`To lead in sustainability' new director's focus

by Stephen Forgacs
Staff writer

When UBC's C.K. Choi Building opened in 1996, it set a precedent for campus construction as the university's first ecologically friendly building.

Several years and several awards later, it still draws international attention, serving as a model for sustainable design and construction with its composting toilets, on-site grey water treatment, reused and recycled materials and optimum use of natural light and ventilation.

"The Choi building represents a new standard for ecologically friendly construction," says Freda Pagani, who led the project.

Now, as UBC's director of sustainability, Pagani has taken on the giant task of taking the Choi's messages of sustainability campus-wide. It's a challenge, she says, that goes much deeper than reused bricks and energy efficient lighting.

"While I believe technology can assist us in the changes we have to make, what's needed is a change in human behavior and values," she says.

The mission of the Sustainability Office is broad and aimed at developing an economically viable and environmentally responsible campus. This entails consideration of ecological, economic and social issues in strategic planning and development and operations.

Ultimately, Pagani wants to see UBC emerge a leader in sustainable development, with the extensive participation of the campus community.

The office's mandate is in keeping with UBC's Campus Sustainability Policy. Pagani has been at UBC for more than 10 years, mainly in project development and teaching architecture. She is currently finishing her PhD in Resource Management and Environmental Studies.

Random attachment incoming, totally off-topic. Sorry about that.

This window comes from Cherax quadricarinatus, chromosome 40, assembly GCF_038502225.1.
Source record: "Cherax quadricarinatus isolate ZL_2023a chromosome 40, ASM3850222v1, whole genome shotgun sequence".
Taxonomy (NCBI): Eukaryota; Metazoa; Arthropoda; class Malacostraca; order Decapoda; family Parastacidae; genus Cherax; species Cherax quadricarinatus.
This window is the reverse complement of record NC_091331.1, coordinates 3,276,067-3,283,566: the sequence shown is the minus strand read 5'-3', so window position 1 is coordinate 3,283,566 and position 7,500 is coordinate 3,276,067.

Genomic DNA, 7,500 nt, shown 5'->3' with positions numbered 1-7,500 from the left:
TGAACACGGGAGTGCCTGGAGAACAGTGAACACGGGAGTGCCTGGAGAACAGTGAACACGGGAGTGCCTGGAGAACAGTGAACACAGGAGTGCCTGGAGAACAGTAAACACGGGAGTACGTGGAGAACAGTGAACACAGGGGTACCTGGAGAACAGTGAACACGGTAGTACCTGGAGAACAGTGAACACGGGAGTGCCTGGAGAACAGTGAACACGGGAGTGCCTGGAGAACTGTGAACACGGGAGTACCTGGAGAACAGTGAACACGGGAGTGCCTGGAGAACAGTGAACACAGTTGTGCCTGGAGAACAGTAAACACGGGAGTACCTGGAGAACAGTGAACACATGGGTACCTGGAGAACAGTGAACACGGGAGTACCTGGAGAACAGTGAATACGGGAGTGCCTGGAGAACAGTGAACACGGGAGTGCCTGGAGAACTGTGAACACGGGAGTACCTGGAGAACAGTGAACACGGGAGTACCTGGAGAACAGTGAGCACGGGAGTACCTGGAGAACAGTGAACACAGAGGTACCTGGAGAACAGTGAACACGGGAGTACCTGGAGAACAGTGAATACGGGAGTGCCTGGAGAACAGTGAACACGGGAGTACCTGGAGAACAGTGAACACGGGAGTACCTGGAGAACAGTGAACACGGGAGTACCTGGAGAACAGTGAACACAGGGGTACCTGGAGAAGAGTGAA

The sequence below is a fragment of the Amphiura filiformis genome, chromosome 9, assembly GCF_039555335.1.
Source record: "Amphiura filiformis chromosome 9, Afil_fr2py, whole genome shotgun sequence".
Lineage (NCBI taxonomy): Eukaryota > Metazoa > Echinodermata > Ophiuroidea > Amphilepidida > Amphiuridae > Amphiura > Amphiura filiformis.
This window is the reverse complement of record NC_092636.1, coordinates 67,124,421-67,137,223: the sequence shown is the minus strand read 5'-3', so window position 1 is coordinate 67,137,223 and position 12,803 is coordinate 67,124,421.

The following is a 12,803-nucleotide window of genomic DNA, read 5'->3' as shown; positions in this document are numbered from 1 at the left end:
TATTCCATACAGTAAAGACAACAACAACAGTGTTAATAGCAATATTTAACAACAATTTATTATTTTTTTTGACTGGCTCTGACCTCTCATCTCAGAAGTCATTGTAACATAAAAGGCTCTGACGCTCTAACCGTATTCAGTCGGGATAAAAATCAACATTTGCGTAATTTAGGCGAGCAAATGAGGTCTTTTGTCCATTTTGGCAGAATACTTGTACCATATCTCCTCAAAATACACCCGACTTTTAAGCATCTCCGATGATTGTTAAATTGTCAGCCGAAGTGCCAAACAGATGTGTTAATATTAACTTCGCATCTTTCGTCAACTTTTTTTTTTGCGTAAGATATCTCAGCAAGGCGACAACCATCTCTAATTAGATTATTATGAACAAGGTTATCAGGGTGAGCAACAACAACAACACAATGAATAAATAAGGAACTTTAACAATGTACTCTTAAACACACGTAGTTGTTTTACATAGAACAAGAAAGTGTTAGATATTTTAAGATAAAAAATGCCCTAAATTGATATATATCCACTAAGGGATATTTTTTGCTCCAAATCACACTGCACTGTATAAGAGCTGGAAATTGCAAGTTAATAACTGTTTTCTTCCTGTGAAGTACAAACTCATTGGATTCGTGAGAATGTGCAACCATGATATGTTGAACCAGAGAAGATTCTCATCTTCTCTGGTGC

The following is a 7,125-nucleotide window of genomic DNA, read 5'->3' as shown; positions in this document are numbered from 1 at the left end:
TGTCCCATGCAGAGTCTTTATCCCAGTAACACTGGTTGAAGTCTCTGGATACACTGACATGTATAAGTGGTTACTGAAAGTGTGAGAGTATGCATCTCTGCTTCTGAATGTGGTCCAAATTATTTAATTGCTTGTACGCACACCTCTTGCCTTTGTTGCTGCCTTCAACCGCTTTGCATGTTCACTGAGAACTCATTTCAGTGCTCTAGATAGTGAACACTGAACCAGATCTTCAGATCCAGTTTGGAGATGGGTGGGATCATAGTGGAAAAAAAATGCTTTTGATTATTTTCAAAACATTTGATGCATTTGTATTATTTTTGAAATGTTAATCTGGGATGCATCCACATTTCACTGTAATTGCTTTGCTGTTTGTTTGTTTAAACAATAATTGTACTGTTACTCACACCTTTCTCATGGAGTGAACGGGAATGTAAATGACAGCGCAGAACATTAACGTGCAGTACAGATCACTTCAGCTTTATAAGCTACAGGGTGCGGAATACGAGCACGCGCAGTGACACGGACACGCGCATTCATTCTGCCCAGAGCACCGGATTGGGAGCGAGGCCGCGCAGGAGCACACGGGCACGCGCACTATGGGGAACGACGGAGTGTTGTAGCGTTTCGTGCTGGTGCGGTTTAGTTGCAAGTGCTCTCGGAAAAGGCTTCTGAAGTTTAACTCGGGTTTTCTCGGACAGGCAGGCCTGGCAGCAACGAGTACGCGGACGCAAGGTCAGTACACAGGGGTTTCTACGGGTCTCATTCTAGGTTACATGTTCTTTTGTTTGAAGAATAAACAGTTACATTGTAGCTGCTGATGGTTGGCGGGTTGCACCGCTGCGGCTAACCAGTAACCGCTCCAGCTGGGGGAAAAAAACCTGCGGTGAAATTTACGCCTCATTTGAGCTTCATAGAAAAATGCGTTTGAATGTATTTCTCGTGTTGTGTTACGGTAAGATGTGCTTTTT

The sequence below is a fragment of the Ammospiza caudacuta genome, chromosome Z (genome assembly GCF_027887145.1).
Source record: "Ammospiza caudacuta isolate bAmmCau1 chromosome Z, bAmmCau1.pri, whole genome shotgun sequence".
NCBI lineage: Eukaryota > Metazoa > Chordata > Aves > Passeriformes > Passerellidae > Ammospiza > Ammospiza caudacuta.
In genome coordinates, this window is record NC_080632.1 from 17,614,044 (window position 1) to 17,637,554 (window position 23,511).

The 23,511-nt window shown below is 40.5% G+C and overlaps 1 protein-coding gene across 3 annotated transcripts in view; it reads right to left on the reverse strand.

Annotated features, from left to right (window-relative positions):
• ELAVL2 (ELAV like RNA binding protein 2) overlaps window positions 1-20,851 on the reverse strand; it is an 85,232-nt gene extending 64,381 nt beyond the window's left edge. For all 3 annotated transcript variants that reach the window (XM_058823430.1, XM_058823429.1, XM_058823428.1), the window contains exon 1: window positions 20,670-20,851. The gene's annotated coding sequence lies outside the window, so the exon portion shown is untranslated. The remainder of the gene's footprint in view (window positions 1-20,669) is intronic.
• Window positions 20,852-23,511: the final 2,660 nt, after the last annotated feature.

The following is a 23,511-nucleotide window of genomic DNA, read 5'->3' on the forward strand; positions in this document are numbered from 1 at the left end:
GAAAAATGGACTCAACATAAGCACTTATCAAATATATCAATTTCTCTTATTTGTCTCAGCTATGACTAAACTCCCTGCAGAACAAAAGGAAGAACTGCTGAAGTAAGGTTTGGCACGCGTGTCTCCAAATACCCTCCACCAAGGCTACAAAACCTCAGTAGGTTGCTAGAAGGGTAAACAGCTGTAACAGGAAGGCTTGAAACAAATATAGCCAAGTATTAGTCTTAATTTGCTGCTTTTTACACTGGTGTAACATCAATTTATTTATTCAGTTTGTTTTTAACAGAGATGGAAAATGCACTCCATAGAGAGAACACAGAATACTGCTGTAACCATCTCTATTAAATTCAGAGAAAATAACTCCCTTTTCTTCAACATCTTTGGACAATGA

The initiatives stemming from her office and related areas touch on use of just about everything that flows through campus, from electricity, to paper, to sewage.

One major one, the Energy Management Plan, is aimed at reducing campus power consumption by 20 per cent within seven years, and by as much as 90 per cent by 2040. The plan includes retrofitting buildings with energy-efficient lights while training departmental co-ordinators to promote power smart behavior.

This follows on the heels of initiatives already in place, including recycling area monitors who promote recycling of paper, glass, plastic and metals.

Pagani will work closely with existing programs, including those related to transportation, purchasing, recycling, and waste management. Also, new projects, such as the Liu Centre for International Studies on the north end of campus, provide opportunities to develop sustainable facilities from the ground up.

"A design objective for the Liu Centre is to be better than the Choi in every way," says Pagani.

Another proposal is to collect wastewater and sewage from Thunderbird and Totem Park housing and run-off from B-Lot and reclaim it through a constructed wetland in which plants are used to filter and purify water.

"We have a tremendous range of expertise at UBC on sustainability issues at all levels, whether global or local," says Pagani. "This is an opportunity for faculty, staff and students to help the university demonstrate leadership in this area, not only in terms of research, but also in development and implementation."

Pagani is recruiting volunteers from across campus to serve as area co-ordinators (Green Guides) for the Trek Transportation Program, the Energy Management Plan and the Waste Management Program. She can be contacted at 822-1501 or by e-mail at sustain@interchange.ubc.ca. The Sustainability Office Web site is at www.sustain.ubc.ca.